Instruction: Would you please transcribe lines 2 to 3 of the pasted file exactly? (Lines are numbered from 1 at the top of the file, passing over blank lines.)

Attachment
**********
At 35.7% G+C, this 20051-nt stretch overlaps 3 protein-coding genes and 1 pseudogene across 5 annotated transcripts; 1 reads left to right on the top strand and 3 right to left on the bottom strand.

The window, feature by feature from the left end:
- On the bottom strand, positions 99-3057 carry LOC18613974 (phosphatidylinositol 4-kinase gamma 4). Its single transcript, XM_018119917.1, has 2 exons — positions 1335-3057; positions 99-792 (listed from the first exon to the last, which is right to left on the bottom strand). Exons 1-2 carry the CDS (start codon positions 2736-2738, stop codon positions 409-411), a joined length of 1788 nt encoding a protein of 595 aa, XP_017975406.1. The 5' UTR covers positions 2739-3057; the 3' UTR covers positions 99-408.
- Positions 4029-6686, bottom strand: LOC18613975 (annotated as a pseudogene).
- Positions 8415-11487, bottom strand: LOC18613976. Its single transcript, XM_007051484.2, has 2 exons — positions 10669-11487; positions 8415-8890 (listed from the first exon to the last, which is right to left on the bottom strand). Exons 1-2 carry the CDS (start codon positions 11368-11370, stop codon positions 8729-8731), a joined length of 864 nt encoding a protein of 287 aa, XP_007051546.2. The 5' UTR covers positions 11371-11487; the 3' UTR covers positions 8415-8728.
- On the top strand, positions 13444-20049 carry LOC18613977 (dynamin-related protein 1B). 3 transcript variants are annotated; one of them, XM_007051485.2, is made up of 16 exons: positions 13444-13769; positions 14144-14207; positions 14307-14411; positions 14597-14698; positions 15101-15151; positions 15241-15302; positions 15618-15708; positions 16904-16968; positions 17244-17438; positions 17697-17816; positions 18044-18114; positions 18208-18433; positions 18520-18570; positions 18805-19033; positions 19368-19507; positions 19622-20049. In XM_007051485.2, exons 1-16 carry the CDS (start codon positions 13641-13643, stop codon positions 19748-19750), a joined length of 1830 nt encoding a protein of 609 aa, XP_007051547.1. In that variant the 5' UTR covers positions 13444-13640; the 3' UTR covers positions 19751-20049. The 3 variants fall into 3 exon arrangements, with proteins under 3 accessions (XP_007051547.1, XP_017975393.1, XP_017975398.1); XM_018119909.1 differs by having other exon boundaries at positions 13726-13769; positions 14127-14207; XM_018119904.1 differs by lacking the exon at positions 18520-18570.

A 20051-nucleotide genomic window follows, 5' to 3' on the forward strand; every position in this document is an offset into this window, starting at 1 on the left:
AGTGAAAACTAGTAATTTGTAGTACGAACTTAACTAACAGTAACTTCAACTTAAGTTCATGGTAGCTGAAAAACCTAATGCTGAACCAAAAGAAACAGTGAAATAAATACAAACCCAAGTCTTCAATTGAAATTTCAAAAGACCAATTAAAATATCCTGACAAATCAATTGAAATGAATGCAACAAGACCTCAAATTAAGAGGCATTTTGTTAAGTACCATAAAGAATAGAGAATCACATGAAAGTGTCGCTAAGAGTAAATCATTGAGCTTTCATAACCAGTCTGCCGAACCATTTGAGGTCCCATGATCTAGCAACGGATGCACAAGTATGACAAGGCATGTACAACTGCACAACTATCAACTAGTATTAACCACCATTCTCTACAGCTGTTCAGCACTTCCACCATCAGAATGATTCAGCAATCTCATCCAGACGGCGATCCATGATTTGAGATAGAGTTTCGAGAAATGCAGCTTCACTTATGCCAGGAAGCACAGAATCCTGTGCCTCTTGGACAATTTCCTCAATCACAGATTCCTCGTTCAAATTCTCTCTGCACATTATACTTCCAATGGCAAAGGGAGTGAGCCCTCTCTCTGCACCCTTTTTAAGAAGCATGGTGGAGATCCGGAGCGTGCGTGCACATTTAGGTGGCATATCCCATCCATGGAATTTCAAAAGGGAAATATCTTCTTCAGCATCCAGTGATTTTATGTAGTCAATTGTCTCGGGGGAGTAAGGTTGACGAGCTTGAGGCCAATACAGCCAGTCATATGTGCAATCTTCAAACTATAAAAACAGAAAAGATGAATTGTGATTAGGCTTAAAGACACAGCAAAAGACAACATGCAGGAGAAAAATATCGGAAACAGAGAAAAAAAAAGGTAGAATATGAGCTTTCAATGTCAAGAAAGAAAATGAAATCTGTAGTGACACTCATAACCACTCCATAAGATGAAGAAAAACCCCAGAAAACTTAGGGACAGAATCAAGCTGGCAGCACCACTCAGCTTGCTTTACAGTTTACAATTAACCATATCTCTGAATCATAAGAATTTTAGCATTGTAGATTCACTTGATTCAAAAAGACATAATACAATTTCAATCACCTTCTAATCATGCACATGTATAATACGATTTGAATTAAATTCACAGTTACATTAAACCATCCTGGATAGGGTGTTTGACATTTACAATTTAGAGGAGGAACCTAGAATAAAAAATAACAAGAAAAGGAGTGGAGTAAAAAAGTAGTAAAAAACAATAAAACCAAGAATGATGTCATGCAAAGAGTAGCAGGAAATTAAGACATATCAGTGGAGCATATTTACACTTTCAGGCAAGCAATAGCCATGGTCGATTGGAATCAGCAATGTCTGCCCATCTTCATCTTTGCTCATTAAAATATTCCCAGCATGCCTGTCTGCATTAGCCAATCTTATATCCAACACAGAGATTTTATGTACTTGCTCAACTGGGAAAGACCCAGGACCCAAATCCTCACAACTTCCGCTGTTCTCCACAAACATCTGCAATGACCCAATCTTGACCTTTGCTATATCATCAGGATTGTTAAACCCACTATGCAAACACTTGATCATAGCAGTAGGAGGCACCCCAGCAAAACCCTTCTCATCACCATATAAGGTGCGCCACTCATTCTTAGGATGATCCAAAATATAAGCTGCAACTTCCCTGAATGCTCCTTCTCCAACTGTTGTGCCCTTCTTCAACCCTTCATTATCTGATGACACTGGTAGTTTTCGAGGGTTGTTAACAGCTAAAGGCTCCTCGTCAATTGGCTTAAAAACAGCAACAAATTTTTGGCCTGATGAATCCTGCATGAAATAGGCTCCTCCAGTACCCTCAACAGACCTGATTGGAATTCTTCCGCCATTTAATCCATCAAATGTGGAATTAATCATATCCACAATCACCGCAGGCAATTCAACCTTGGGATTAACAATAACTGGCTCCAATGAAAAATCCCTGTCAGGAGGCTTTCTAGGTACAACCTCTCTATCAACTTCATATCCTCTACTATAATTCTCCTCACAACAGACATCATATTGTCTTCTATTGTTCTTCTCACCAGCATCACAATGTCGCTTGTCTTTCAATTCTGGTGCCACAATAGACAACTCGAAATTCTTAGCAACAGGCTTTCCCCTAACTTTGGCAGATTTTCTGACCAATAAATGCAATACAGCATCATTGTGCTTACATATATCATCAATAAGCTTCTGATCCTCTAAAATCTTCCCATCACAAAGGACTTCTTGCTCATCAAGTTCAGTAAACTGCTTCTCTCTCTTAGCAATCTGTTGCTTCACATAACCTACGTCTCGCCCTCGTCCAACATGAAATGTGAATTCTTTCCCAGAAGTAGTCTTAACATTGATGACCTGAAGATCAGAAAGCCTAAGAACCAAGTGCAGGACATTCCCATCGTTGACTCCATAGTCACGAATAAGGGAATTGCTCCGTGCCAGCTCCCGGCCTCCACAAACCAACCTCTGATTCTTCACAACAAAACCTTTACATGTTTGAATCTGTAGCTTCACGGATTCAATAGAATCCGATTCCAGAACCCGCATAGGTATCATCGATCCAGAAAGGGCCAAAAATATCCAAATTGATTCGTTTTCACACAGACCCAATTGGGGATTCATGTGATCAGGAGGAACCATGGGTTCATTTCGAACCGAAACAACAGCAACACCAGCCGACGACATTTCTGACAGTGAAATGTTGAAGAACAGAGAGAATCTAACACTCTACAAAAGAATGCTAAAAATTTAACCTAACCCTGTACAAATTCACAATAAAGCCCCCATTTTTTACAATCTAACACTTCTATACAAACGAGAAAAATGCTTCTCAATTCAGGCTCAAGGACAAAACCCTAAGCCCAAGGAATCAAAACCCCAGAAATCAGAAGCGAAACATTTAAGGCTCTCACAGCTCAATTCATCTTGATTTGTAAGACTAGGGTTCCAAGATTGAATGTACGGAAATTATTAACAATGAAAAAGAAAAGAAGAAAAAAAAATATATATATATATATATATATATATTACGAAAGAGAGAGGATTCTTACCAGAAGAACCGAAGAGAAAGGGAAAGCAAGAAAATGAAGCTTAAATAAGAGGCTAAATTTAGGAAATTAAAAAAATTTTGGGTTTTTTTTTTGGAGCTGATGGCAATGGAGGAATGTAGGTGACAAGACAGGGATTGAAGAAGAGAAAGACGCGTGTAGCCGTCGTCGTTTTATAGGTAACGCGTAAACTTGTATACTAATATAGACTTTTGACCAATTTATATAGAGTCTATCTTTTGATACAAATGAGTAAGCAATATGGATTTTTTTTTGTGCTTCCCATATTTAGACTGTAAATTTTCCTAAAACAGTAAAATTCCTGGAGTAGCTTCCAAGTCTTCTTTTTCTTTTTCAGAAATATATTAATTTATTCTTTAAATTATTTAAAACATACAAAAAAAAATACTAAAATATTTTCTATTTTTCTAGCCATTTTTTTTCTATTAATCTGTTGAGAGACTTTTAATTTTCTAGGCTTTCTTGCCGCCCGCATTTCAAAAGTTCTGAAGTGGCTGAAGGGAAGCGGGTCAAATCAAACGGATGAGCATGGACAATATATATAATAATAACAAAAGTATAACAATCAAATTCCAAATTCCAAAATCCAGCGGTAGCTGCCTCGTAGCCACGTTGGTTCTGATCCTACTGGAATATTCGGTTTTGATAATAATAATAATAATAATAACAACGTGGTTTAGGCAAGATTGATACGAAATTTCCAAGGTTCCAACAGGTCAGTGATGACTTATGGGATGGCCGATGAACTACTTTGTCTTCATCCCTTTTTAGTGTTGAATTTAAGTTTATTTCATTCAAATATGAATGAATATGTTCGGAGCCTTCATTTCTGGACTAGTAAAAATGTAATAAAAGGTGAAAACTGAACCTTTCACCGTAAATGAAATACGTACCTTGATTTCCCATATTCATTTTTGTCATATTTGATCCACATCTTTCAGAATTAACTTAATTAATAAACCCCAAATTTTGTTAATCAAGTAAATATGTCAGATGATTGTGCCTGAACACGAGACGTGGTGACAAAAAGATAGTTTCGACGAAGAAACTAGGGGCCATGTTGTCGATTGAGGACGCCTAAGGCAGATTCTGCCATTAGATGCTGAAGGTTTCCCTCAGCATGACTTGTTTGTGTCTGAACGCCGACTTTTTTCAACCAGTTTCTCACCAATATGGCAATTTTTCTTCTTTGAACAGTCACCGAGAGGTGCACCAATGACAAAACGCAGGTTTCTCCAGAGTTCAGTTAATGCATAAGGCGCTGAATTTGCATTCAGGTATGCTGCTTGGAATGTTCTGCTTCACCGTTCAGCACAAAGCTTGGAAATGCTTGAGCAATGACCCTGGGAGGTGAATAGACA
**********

The window, feature by feature from the left end:
- On the bottom strand, positions 99-3057 carry LOC18613974 (phosphatidylinositol 4-kinase gamma 4). Its single transcript, XM_018119917.1, has 2 exons — positions 1335-3057; positions 99-792 (listed from the first exon to the last, which is right to left on the bottom strand). Exons 1-2 carry the CDS (start codon positions 2736-2738, stop codon positions 409-411), a joined length of 1788 nt encoding a protein of 595 aa, XP_017975406.1. The 5' UTR covers positions 2739-3057; the 3' UTR covers positions 99-408.